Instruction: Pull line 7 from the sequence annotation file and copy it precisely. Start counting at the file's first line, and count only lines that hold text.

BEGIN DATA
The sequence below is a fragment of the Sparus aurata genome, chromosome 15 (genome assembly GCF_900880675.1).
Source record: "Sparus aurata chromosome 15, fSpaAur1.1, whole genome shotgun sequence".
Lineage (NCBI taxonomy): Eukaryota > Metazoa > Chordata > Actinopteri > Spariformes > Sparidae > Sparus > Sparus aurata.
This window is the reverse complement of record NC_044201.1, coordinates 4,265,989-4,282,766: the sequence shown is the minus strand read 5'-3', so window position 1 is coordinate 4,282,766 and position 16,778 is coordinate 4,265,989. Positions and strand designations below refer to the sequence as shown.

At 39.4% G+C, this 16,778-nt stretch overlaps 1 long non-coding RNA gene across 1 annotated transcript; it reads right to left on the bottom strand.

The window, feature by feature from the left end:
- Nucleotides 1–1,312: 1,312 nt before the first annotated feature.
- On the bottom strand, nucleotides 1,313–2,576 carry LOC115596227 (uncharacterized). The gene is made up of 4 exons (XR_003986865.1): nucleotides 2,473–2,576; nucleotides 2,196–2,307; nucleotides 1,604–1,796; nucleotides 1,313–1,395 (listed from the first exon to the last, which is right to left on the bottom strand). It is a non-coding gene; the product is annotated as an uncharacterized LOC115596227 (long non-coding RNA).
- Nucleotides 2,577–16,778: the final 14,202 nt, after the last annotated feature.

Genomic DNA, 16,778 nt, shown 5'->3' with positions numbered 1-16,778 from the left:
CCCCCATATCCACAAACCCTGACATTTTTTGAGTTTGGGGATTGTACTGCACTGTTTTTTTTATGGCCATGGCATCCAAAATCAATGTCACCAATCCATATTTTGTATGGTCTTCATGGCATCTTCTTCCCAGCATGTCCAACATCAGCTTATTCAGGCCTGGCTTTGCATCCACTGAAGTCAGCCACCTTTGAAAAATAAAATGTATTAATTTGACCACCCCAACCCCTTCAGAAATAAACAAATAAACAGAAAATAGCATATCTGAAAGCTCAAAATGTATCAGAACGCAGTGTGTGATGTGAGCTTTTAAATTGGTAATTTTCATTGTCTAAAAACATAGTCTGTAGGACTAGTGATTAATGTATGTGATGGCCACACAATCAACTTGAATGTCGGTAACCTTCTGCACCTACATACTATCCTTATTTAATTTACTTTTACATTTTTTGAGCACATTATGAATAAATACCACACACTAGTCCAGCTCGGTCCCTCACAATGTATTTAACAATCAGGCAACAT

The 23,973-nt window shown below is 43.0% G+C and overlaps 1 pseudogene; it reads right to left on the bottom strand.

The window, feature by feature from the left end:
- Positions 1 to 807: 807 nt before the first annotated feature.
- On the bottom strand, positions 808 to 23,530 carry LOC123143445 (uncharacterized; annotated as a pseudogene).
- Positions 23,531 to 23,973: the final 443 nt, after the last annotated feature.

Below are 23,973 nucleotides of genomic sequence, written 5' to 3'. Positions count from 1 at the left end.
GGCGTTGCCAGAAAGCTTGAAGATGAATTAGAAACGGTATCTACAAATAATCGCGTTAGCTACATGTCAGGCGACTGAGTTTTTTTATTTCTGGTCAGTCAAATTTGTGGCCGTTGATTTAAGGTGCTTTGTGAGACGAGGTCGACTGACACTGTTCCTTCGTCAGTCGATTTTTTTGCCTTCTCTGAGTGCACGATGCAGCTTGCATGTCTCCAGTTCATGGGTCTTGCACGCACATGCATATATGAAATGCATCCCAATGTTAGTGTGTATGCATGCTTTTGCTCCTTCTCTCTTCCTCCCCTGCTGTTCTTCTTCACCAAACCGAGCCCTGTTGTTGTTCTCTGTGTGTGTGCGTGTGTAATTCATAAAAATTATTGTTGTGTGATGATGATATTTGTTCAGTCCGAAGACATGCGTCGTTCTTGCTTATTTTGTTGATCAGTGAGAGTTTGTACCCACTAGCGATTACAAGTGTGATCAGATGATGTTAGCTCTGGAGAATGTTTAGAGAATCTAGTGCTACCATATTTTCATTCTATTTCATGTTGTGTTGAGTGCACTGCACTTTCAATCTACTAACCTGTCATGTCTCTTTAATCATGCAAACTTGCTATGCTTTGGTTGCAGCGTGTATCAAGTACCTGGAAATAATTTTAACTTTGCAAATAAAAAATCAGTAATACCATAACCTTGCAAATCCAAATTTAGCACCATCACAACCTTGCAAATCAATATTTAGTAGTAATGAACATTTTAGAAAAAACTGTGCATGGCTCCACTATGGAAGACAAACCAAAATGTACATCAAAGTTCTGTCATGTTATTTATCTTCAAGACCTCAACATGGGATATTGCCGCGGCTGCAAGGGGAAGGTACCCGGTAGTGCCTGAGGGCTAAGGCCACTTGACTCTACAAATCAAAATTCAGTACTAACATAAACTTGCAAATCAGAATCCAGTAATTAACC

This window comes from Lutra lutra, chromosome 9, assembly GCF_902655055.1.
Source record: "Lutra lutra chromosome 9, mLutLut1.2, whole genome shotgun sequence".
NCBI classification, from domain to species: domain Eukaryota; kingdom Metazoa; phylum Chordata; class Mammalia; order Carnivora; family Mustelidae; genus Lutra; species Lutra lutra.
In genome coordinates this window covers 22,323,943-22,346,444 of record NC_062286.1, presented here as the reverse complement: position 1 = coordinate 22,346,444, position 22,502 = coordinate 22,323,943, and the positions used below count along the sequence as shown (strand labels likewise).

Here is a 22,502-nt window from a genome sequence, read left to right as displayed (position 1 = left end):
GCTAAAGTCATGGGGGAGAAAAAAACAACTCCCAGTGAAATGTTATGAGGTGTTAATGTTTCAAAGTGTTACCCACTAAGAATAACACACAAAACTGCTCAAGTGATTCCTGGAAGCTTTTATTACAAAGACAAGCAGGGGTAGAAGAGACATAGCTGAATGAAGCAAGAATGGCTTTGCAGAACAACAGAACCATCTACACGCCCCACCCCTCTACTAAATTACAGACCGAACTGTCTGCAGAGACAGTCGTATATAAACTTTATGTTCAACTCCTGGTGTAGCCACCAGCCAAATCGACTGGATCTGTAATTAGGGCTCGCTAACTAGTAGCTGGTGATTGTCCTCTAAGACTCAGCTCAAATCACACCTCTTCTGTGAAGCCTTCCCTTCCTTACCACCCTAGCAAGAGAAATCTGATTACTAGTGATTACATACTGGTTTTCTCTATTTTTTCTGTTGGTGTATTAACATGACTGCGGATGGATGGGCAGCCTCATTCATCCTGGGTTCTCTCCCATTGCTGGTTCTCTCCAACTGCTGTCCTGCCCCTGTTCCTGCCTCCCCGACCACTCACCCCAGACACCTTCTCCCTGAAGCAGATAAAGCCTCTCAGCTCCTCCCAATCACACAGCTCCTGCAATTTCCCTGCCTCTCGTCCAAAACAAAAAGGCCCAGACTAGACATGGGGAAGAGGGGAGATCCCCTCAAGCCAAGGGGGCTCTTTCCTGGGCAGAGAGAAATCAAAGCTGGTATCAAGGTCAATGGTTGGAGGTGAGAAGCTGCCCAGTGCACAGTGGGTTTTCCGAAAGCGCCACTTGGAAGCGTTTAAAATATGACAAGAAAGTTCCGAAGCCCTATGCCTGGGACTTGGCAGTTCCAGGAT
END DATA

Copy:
- Nucleotides 1–1,312: 1,312 nt before the first annotated feature.